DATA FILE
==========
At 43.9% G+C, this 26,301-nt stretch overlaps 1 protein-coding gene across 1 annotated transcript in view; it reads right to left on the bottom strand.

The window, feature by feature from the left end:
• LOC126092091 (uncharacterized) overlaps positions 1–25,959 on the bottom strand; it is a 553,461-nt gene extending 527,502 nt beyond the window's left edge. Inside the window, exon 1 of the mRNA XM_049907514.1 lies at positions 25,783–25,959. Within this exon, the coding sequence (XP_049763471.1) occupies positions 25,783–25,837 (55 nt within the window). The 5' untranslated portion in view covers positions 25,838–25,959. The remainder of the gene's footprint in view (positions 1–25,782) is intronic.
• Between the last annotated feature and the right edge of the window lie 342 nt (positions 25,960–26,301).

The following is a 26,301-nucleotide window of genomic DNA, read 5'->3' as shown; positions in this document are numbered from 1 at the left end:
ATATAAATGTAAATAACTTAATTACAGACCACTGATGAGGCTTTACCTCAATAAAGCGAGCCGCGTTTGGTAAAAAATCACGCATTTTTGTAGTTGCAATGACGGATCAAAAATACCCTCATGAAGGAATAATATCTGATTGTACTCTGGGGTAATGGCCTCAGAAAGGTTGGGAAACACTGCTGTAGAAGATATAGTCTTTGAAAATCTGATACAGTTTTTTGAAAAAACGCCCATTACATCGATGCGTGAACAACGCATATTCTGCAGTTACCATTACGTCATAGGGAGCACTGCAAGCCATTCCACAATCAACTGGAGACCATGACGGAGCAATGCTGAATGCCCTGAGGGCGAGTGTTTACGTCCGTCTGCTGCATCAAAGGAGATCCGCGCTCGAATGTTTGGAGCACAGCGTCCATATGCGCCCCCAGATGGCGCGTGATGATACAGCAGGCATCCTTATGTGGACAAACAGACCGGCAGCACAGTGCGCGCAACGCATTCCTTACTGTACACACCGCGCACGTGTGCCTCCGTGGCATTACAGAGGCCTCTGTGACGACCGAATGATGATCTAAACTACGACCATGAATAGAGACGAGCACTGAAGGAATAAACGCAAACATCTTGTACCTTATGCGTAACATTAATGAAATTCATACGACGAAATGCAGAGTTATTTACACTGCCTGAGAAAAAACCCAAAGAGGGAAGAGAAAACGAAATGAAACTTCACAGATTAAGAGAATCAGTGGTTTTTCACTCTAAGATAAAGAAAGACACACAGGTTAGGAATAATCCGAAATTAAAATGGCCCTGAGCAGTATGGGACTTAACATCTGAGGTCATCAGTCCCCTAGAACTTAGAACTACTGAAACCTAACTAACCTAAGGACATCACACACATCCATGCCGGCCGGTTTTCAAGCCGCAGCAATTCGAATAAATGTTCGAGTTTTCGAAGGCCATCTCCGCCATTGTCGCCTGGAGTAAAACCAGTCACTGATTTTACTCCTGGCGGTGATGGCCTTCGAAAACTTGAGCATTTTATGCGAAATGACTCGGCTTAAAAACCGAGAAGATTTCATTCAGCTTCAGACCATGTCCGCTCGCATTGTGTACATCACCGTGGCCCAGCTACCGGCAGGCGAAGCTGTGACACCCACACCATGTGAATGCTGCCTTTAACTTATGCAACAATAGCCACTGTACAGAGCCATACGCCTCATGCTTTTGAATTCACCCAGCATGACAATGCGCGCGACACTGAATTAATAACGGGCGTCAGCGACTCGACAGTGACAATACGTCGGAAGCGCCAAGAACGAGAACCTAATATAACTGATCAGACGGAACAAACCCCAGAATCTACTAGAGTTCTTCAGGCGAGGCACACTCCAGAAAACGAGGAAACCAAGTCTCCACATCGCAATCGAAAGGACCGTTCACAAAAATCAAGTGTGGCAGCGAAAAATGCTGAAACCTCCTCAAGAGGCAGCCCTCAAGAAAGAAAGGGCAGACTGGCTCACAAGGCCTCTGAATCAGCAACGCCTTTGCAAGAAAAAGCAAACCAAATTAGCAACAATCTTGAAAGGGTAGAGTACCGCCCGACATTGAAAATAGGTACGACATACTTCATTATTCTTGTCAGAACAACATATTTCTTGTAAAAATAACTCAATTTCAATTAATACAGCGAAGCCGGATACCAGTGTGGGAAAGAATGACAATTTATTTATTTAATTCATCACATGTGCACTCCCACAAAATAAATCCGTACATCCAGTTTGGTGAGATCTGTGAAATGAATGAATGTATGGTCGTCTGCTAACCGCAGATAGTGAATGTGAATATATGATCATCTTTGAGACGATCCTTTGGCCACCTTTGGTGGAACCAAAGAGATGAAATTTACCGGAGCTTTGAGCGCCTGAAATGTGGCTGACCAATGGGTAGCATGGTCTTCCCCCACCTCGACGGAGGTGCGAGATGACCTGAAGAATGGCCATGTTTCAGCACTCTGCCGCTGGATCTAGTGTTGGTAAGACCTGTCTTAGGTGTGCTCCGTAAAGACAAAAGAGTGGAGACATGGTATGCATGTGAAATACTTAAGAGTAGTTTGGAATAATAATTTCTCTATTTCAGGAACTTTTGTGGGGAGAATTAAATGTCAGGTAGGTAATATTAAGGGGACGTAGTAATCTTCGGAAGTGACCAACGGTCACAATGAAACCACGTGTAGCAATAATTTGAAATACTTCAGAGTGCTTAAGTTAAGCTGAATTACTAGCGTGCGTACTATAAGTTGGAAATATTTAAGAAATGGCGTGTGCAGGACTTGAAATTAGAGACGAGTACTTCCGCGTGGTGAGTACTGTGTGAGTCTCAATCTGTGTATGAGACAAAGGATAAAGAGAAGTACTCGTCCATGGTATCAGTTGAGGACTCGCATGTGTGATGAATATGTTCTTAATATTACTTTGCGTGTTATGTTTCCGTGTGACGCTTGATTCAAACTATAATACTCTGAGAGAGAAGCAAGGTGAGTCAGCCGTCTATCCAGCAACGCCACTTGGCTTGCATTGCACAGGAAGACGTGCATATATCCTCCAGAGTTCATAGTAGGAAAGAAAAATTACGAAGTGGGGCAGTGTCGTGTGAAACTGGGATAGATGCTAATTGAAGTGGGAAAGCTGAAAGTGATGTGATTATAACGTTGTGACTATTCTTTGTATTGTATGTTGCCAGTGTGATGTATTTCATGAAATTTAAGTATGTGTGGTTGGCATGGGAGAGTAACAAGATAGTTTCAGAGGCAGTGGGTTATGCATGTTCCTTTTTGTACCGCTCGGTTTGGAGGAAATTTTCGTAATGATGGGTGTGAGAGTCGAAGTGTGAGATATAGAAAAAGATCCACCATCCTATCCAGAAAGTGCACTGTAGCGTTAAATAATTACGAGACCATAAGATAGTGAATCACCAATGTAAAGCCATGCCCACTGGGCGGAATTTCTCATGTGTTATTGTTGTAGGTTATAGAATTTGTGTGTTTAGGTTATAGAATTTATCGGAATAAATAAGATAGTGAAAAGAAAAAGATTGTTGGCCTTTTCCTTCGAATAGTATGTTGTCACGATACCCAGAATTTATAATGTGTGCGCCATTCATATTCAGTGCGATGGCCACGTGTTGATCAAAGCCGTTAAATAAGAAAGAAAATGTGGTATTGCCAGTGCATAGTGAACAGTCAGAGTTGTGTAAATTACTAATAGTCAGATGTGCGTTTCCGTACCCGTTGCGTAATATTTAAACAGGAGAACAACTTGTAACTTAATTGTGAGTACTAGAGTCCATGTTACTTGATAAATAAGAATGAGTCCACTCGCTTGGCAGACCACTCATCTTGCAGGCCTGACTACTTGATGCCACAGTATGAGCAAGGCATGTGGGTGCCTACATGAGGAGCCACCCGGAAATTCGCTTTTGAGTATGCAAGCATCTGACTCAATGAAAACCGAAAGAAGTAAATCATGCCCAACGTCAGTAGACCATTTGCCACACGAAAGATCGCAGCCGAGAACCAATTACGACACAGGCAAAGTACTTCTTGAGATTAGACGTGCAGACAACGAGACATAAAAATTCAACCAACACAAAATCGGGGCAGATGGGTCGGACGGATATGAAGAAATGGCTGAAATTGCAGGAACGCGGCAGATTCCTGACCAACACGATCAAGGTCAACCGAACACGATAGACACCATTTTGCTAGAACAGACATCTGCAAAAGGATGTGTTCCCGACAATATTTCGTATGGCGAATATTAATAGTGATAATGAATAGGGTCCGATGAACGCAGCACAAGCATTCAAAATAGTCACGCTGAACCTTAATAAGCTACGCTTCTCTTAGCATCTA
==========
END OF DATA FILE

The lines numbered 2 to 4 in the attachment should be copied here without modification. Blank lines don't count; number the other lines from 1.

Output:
The window, feature by feature from the left end:
• LOC126092091 (uncharacterized) overlaps positions 1–25,959 on the bottom strand; it is a 553,461-nt gene extending 527,502 nt beyond the window's left edge. Inside the window, exon 1 of the mRNA XM_049907514.1 lies at positions 25,783–25,959. Within this exon, the coding sequence (XP_049763471.1) occupies positions 25,783–25,837 (55 nt within the window). The 5' untranslated portion in view covers positions 25,838–25,959. The remainder of the gene's footprint in view (positions 1–25,782) is intronic.
• Between the last annotated feature and the right edge of the window lie 342 nt (positions 25,960–26,301).